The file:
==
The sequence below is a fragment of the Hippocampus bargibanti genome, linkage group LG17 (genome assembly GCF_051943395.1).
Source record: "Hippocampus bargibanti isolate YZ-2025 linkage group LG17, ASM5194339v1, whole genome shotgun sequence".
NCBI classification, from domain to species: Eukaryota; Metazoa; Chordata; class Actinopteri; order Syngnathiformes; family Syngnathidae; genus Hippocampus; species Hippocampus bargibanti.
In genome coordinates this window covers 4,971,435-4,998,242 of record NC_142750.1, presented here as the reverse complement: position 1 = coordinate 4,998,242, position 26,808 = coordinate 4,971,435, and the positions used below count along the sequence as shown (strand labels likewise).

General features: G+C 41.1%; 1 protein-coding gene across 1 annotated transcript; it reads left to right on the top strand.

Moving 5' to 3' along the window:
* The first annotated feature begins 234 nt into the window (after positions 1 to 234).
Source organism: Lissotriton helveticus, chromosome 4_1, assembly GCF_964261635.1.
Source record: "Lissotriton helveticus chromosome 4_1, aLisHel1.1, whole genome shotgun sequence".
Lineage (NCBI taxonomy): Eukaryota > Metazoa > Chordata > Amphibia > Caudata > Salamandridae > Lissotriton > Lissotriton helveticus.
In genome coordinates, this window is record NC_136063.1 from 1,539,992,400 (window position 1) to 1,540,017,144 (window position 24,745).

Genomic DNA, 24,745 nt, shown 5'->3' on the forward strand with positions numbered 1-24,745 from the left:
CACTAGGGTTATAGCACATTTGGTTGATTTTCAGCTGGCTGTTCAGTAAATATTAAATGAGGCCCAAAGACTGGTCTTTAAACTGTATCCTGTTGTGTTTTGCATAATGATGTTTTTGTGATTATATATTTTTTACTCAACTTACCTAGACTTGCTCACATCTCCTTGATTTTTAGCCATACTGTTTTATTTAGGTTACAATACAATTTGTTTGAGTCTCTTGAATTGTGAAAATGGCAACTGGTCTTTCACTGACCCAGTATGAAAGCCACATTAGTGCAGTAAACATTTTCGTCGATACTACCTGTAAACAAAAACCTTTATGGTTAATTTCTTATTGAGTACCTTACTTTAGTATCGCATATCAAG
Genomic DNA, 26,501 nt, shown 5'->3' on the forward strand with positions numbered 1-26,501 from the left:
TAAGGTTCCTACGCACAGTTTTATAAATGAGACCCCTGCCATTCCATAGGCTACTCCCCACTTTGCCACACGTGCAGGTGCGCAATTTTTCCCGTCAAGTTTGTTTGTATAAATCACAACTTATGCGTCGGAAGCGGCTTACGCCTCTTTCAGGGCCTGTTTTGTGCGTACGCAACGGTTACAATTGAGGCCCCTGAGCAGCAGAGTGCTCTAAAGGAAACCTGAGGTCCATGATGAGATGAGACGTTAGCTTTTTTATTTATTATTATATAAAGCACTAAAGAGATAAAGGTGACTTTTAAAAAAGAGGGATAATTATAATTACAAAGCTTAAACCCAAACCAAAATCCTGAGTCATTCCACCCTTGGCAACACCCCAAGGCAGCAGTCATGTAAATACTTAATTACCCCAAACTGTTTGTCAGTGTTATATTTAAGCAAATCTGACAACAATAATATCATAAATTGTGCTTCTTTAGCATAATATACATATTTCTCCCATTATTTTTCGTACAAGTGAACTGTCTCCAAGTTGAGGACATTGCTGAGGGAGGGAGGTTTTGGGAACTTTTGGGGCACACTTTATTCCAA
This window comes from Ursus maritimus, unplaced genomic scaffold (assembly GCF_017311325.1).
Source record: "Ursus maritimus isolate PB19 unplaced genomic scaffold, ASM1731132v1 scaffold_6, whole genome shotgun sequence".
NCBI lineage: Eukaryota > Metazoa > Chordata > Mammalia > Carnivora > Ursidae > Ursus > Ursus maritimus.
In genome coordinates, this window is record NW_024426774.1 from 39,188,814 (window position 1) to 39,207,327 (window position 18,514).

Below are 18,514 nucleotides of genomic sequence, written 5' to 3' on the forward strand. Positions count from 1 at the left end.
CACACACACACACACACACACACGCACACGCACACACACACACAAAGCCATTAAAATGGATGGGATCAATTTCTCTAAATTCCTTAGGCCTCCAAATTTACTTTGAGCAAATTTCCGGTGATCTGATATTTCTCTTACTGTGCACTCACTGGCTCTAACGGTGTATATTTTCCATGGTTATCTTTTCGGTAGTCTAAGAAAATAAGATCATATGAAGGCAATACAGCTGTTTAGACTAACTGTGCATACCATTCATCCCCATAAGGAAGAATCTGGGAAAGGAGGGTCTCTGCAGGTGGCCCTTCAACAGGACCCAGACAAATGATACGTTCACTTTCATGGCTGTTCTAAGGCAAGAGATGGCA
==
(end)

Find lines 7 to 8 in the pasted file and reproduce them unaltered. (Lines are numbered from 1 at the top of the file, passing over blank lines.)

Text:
* The first annotated feature begins 234 nt into the window (after positions 1 to 234).
Source organism: Lissotriton helveticus, chromosome 4_1, assembly GCF_964261635.1.